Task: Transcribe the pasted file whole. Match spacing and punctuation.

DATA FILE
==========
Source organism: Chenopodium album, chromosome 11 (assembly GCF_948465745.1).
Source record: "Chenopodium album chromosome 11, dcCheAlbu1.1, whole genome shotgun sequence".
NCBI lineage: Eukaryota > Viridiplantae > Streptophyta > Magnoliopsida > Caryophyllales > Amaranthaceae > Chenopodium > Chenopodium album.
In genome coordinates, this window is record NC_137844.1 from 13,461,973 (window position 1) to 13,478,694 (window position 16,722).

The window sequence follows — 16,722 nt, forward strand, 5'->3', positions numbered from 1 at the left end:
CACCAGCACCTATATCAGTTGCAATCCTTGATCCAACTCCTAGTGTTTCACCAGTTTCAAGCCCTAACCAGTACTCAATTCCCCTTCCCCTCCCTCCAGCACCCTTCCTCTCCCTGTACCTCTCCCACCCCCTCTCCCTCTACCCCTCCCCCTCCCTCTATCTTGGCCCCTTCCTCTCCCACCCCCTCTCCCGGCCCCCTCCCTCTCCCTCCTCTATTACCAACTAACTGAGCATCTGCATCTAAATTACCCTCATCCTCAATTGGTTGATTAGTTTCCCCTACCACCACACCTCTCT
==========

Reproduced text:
Source organism: Chenopodium album, chromosome 11 (assembly GCF_948465745.1).
Source record: "Chenopodium album chromosome 11, dcCheAlbu1.1, whole genome shotgun sequence".
NCBI lineage: Eukaryota > Viridiplantae > Streptophyta > Magnoliopsida > Caryophyllales > Amaranthaceae > Chenopodium > Chenopodium album.
In genome coordinates, this window is record NC_137844.1 from 13,461,973 (window position 1) to 13,478,694 (window position 16,722).

The window sequence follows — 16,722 nt, forward strand, 5'->3', positions numbered from 1 at the left end:
CACCAGCACCTATATCAGTTGCAATCCTTGATCCAACTCCTAGTGTTTCACCAGTTTCAAGCCCTAACCAGTACTCAATTCCCCTTCCCCTCCCTCCAGCACCCTTCCTCTCCCTGTACCTCTCCCACCCCCTCTCCCTCTACCCCTCCCCCTCCCTCTATCTTGGCCCCTTCCTCTCCCACCCCCTCTCCCGGCCCCCTCCCTCTCCCTCCTCTATTACCAACTAACTGAGCATCTGCATCTAAATTACCCTCATCCTCAATTGGTTGATTAGTTTCCCCTACCACCACACCTCTCT